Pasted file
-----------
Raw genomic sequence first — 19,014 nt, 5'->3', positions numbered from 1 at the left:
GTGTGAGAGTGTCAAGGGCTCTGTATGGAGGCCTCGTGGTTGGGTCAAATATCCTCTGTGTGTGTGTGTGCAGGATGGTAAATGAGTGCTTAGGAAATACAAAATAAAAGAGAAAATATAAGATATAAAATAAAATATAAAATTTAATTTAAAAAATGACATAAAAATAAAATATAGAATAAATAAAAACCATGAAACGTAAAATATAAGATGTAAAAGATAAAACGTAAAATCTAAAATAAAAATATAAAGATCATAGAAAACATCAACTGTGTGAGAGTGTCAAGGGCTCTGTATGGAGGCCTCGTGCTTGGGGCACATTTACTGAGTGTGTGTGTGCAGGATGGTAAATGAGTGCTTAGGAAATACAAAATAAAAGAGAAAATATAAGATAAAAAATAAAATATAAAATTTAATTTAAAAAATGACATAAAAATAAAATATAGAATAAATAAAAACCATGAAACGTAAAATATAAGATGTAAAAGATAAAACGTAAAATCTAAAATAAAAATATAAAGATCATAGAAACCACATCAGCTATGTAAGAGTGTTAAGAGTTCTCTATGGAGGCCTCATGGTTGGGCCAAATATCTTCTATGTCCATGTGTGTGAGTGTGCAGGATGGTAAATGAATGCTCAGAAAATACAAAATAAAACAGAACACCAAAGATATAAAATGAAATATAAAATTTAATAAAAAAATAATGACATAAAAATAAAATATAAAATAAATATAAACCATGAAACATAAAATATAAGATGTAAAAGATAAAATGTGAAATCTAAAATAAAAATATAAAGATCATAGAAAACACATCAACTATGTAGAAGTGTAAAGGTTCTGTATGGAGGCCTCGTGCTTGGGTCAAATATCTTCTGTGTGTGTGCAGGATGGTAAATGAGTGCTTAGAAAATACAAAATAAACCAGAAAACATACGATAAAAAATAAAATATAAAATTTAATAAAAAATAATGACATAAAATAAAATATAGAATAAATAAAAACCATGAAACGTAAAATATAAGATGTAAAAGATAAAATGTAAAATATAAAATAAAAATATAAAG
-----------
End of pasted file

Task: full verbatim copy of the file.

Raw genomic sequence first — 19,014 nt, 5'->3', positions numbered from 1 at the left:
GTGTGAGAGTGTCAAGGGCTCTGTATGGAGGCCTCGTGGTTGGGTCAAATATCCTCTGTGTGTGTGTGTGCAGGATGGTAAATGAGTGCTTAGGAAATACAAAATAAAAGAGAAAATATAAGATATAAAATAAAATATAAAATTTAATTTAAAAAATGACATAAAAATAAAATATAGAATAAATAAAAACCATGAAACGTAAAATATAAGATGTAAAAGATAAAACGTAAAATCTAAAATAAAAATATAAAGATCATAGAAAACATCAACTGTGTGAGAGTGTCAAGGGCTCTGTATGGAGGCCTCGTGCTTGGGGCACATTTACTGAGTGTGTGTGTGCAGGATGGTAAATGAGTGCTTAGGAAATACAAAATAAAAGAGAAAATATAAGATAAAAAATAAAATATAAAATTTAATTTAAAAAATGACATAAAAATAAAATATAGAATAAATAAAAACCATGAAACGTAAAATATAAGATGTAAAAGATAAAACGTAAAATCTAAAATAAAAATATAAAGATCATAGAAACCACATCAGCTATGTAAGAGTGTTAAGAGTTCTCTATGGAGGCCTCATGGTTGGGCCAAATATCTTCTATGTCCATGTGTGTGAGTGTGCAGGATGGTAAATGAATGCTCAGAAAATACAAAATAAAACAGAACACCAAAGATATAAAATGAAATATAAAATTTAATAAAAAAATAATGACATAAAAATAAAATATAAAATAAATATAAACCATGAAACATAAAATATAAGATGTAAAAGATAAAATGTGAAATCTAAAATAAAAATATAAAGATCATAGAAAACACATCAACTATGTAGAAGTGTAAAGGTTCTGTATGGAGGCCTCGTGCTTGGGTCAAATATCTTCTGTGTGTGTGCAGGATGGTAAATGAGTGCTTAGAAAATACAAAATAAACCAGAAAACATACGATAAAAAATAAAATATAAAATTTAATAAAAAATAATGACATAAAATAAAATATAGAATAAATAAAAACCATGAAACGTAAAATATAAGATGTAAAAGATAAAATGTAAAATATAAAATAAAAATATAAAG